Friday, February 8, 2008
Old-fashioned paper and pencil
The Super Bowl and Super Tuesday are history. Now we can move on.
The heartache of 18-1 has begun to ease (hasn't it?). By the time Carlisleans cast their votes on Tuesday, cheerful faces in the Town Hall parking lot had replaced the sullen demeanor seen around town after the Patriots' defeat. Despite intermittent rain and some downpours, a party atmosphere prevailed outside Town Hall. At midday, moms with toddlers joined seniors in slogging through the muddy parking lot, while dodging cars waited to park. People were all smiles. Inside, in the Clark Room, election officials kept things moving briskly and efficiently.
Some polling places in the other 23 Super Tuesday states had previously suffered from voting machine glitches, computer malfunctions and balky touch screens, forcing election offices to switch to paper ballots. Several counties in California made the switch — in Stockton election officials were so concerned about computer hackers that they decertified their touch-screen computers and moved to paper.
For the most part, paper-balloting went smoothly across the country, although in one Chicago precinct, when voters complained that their marks didn't show up, they were told the "pens had invisible ink." The "pens" proved to be styluses meant for touch-screen machines, and now at least 15 votes are still unrecorded. In Colorado, the all-paper ballot system was termed "a tried and true election method that has worked for decades," by Governor Bill Ritter, whose state decertified its electronic voting machines last December because of technical problems.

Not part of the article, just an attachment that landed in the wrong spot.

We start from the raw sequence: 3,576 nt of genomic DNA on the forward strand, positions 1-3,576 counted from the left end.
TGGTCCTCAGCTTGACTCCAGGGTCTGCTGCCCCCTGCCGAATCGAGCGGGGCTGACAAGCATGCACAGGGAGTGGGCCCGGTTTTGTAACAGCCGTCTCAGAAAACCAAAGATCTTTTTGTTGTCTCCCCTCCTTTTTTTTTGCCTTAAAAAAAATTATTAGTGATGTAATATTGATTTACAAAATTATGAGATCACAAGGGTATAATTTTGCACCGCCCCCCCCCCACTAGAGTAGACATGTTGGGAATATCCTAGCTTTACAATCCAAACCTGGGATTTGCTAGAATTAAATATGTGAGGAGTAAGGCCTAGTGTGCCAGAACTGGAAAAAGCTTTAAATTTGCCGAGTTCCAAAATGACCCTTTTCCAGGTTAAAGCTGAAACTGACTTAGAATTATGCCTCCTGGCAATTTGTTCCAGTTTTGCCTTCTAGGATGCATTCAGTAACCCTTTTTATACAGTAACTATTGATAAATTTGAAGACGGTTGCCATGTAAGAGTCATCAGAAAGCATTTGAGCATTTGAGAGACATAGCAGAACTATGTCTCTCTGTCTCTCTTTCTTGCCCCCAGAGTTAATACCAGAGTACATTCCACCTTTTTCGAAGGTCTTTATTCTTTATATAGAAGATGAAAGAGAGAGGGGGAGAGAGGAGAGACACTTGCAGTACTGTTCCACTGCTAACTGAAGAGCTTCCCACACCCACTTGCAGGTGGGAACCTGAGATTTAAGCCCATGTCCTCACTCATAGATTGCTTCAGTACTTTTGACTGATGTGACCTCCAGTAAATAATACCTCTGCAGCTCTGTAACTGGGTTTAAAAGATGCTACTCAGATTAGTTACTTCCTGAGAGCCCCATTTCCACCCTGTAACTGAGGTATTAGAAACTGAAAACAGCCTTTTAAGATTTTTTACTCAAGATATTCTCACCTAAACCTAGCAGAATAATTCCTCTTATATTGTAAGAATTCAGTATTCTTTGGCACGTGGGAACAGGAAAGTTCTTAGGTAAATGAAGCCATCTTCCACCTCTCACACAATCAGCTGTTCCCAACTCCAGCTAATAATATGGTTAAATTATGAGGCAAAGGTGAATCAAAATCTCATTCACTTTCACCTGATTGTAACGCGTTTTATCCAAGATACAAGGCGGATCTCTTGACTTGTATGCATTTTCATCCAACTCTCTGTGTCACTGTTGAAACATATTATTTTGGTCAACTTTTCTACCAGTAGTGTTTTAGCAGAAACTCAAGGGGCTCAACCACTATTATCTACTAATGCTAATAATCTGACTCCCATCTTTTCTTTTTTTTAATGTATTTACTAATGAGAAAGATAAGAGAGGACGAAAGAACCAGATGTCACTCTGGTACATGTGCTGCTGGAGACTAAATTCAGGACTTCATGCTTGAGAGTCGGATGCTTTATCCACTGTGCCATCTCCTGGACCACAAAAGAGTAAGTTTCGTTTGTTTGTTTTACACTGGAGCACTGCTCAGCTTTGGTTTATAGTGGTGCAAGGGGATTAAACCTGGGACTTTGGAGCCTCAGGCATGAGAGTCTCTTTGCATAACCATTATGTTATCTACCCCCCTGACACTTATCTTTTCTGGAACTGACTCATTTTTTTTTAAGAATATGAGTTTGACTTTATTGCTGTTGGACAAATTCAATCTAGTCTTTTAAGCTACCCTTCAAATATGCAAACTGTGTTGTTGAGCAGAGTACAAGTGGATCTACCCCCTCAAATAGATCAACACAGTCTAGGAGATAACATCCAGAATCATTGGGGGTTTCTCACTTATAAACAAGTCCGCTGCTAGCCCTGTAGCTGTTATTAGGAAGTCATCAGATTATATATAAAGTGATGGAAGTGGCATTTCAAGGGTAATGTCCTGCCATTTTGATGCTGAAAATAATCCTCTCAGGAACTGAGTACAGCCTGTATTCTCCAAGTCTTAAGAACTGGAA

Carlisle has always used paper ballots and our #2 stubby pencils would never be mistaken for styluses. Voters are proud of our old-fashioned but totally reliable system with its decidedly retro wooden ballot box. The most enviable position in town on any election day must be the official who cranks the handle allowing the box to swallow your ballot and count your vote. (This writer was voter #982 at 1:15 p.m.). This is a town where every vote counts.
Carlisle does have one automated balloting machine in the Clark Room. This is not a sign of future technological change; it is a machine to make voting more accessible for those with vision problems or other physical challenges. It was first used in Town Elections last May, and even its ultimate output is a paper ballot fed into the ballot box.
Elections are the truest expression of democracy and a dependable system of casting votes is fundamental to free and fair elections. With other states abandoning their expensive but often unreliable election machinery, it seems that Carlisle, with its paper ballots and tiny pencils, is in the avant-garde of election methods. Now onward to November 4!
In praise of the rotary and deer?!
We've lived here for 22 years, and all that time, I have wistfully considered myself a displaced urbanite. I lived in Manhattan for seven years as a young adult. The wildlife consisted of drunks and crazy people who occasionally strayed across my path.